Guiding You
To The Other Side Of Family Law Matters
  1. Home
  2.  » 
  3. Uncategorized
  4.  » Do you need a prenup?

Do you need a prenup?

On Behalf of | Oct 24, 2018 | Uncategorized |

For a long time many people considered prenups taboo. Some people thought it was improper to discuss them and sometimes it was considered an insult if your spouse requested you signed one. However, like many other industries, younger couples are changing the conversation surrounding prenups.

Statistics show that many more millennials are choosing to sign prenups before marriage, and for good reason. Could a prenup actually be a good idea for you, too?


Before, prenups were generally thought of as a precaution, so your spouse would not run off with your money. Now, however, they are considered more of a good business decision. They can lay a foundation for a healthier relationship. Though it might not sound romantic, a marriage is also sort of a business relationship. When you get married you take on your spouse’s financial burdens and successes.

Having a prenup can clarify your financial agreements and make everything more transparent. Prenups can help couples who own businesses or property, have significant debt and/or have stock options or substantial retirement accounts.

A prenup can help you preserve your independence and protect your hard work. Contrary to previous belief, a prenup does not favor or defend one side, it is an agreement that benefits both people. A prenup can also protect your current or future children. These agreements lessen the emotional and financial toll of a potential divorce, should it come to that.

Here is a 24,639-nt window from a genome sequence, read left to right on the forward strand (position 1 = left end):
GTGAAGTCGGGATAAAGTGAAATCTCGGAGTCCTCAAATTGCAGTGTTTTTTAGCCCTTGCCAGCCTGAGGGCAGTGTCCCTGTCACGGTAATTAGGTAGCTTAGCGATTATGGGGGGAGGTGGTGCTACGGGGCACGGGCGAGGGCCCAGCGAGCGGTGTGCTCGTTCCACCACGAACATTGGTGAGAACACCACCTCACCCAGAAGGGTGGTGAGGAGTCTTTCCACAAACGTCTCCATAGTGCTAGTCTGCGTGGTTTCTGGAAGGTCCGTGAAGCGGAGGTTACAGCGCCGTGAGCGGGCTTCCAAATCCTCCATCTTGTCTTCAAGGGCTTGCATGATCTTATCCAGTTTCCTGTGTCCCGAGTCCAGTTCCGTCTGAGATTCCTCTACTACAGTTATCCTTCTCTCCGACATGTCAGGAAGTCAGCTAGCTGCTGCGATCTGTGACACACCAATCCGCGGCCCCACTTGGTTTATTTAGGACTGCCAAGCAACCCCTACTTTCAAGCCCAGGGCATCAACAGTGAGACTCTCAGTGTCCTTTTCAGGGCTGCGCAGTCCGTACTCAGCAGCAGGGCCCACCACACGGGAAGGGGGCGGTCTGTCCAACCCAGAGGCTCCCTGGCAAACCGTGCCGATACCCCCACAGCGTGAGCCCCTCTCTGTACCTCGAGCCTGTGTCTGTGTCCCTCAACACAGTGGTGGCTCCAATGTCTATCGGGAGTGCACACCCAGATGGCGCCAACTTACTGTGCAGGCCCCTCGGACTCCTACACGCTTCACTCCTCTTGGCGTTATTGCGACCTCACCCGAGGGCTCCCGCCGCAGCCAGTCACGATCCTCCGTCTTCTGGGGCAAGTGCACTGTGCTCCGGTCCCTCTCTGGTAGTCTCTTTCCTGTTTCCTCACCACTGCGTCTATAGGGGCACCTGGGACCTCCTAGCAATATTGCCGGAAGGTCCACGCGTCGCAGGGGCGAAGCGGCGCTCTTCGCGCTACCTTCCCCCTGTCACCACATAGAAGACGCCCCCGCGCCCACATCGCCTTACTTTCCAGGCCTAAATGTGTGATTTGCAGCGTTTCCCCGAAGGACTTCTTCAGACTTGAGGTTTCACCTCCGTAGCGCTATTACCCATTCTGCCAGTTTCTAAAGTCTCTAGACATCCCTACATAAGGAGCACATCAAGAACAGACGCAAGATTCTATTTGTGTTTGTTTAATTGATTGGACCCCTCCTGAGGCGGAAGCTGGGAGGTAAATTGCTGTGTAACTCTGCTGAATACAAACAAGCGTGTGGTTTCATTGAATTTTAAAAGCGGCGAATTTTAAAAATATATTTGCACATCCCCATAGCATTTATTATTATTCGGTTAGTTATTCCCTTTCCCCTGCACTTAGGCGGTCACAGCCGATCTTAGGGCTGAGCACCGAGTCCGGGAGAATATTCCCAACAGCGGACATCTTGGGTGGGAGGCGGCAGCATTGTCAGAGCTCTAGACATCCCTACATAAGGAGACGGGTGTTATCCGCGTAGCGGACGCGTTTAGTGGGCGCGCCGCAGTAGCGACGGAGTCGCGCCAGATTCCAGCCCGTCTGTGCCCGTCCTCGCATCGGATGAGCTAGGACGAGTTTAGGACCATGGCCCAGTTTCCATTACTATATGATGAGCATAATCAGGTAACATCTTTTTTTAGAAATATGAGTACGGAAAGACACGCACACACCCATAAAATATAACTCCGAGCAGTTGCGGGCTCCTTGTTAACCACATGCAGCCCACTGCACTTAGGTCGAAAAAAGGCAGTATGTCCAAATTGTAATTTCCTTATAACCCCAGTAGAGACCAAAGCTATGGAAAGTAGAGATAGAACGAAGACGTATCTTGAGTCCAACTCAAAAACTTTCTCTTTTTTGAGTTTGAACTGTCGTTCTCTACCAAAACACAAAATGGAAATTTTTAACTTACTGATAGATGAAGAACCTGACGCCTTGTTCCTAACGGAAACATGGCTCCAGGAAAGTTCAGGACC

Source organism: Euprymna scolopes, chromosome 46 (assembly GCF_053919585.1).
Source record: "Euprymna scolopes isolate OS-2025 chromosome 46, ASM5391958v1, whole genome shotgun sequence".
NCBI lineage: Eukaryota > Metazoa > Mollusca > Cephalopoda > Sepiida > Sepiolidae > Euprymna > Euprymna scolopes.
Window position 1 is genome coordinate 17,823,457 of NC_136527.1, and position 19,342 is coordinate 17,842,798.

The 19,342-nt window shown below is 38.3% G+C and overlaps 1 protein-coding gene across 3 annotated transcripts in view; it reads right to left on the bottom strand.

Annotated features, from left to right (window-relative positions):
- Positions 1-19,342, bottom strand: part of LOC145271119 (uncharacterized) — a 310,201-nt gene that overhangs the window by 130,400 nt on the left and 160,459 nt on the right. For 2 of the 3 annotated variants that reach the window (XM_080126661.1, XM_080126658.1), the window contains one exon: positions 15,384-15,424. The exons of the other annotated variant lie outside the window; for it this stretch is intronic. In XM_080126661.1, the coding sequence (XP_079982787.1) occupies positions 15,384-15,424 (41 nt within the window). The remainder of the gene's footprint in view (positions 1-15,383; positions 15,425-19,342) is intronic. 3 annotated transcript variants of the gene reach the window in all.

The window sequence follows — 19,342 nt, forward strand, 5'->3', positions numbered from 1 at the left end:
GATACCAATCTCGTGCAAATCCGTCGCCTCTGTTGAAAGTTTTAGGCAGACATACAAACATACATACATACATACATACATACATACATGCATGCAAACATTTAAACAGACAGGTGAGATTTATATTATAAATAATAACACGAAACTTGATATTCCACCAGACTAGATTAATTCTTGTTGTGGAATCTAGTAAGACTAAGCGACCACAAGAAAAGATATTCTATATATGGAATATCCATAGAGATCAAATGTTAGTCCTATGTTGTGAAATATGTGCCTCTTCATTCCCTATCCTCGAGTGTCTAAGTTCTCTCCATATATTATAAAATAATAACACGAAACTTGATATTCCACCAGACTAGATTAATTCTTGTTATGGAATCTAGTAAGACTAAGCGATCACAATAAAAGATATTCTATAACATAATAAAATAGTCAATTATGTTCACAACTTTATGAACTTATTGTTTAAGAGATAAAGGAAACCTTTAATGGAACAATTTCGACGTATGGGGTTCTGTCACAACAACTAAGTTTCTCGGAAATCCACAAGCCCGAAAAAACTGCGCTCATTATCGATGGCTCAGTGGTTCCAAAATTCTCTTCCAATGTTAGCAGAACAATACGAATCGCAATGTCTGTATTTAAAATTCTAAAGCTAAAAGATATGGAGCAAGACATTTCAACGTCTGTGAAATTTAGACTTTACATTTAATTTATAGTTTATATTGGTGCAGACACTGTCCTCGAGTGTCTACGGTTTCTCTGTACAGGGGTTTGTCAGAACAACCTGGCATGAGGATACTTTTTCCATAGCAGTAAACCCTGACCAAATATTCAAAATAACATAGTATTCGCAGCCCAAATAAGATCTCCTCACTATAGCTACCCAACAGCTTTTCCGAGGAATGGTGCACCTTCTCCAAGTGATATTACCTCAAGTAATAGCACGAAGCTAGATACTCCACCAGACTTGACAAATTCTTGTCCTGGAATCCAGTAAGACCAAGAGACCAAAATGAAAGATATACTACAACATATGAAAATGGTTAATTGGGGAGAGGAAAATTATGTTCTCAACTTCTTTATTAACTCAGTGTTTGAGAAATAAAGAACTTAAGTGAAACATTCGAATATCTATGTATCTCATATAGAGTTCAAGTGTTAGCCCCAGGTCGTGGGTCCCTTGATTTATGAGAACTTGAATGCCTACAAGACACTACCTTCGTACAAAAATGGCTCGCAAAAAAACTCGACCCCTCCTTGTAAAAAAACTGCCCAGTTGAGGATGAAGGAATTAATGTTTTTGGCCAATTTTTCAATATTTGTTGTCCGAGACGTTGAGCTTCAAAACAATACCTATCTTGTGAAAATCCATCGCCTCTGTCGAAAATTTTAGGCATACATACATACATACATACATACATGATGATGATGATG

Creating a prenup

After you decide that a prenup is a good idea, you will want to discuss it with your future spouse as soon as possible. This way, you can have multiple conversations about it and leave as much time as possible for decision making and negotiations.

When you go about creating a prenup, you will need to evaluate all your finances. Decide what you want to include. You can account for separate property, alimony and division of future assets in a prenup. For example, you can ensure a portion of your income remains separate during your marriage, if you wish to do so. You can even decide who will get your pets in the event of a divorce.

When creating a prenup you each need to find an experienced attorney to represent you. While this whole process may seem emotionally-charged and confusing, in many cases it is not, and could benefit both you and your future spouse in the long run.